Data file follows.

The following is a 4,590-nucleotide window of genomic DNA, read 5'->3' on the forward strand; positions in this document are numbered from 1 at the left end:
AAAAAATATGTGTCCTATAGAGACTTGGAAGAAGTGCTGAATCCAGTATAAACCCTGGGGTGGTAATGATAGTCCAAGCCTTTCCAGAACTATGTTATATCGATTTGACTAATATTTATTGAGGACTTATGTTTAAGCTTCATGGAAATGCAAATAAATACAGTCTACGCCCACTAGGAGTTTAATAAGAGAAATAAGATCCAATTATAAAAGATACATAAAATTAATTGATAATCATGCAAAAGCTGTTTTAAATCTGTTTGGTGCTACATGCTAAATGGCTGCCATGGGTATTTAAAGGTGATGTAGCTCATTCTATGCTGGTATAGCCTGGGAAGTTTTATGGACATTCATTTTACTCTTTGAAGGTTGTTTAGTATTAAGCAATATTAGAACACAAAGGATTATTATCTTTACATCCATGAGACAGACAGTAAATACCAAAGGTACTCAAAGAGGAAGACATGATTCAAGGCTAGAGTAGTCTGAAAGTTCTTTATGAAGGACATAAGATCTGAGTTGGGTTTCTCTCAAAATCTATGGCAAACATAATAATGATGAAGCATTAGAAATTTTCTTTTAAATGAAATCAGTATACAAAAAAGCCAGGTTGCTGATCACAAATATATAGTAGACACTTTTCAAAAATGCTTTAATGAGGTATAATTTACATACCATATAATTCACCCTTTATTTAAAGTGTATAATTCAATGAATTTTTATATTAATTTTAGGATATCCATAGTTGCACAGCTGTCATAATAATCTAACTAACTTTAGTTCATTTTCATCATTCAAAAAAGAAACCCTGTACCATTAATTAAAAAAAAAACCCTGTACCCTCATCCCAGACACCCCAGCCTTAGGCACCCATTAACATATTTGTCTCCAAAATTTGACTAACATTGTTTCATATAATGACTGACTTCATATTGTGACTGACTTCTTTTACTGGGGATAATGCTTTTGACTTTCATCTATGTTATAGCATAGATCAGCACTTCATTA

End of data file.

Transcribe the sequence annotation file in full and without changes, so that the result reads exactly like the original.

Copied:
The following is a 4,590-nucleotide window of genomic DNA, read 5'->3' on the forward strand; positions in this document are numbered from 1 at the left end:
AAAAAATATGTGTCCTATAGAGACTTGGAAGAAGTGCTGAATCCAGTATAAACCCTGGGGTGGTAATGATAGTCCAAGCCTTTCCAGAACTATGTTATATCGATTTGACTAATATTTATTGAGGACTTATGTTTAAGCTTCATGGAAATGCAAATAAATACAGTCTACGCCCACTAGGAGTTTAATAAGAGAAATAAGATCCAATTATAAAAGATACATAAAATTAATTGATAATCATGCAAAAGCTGTTTTAAATCTGTTTGGTGCTACATGCTAAATGGCTGCCATGGGTATTTAAAGGTGATGTAGCTCATTCTATGCTGGTATAGCCTGGGAAGTTTTATGGACATTCATTTTACTCTTTGAAGGTTGTTTAGTATTAAGCAATATTAGAACACAAAGGATTATTATCTTTACATCCATGAGACAGACAGTAAATACCAAAGGTACTCAAAGAGGAAGACATGATTCAAGGCTAGAGTAGTCTGAAAGTTCTTTATGAAGGACATAAGATCTGAGTTGGGTTTCTCTCAAAATCTATGGCAAACATAATAATGATGAAGCATTAGAAATTTTCTTTTAAATGAAATCAGTATACAAAAAAGCCAGGTTGCTGATCACAAATATATAGTAGACACTTTTCAAAAATGCTTTAATGAGGTATAATTTACATACCATATAATTCACCCTTTATTTAAAGTGTATAATTCAATGAATTTTTATATTAATTTTAGGATATCCATAGTTGCACAGCTGTCATAATAATCTAACTAACTTTAGTTCATTTTCATCATTCAAAAAAGAAACCCTGTACCATTAATTAAAAAAAAAACCCTGTACCCTCATCCCAGACACCCCAGCCTTAGGCACCCATTAACATATTTGTCTCCAAAATTTGACTAACATTGTTTCATATAATGACTGACTTCATATTGTGACTGACTTCTTTTACTGGGGATAATGCTTTTGACTTTCATCTATGTTATAGCATAGATCAGCACTTCATTA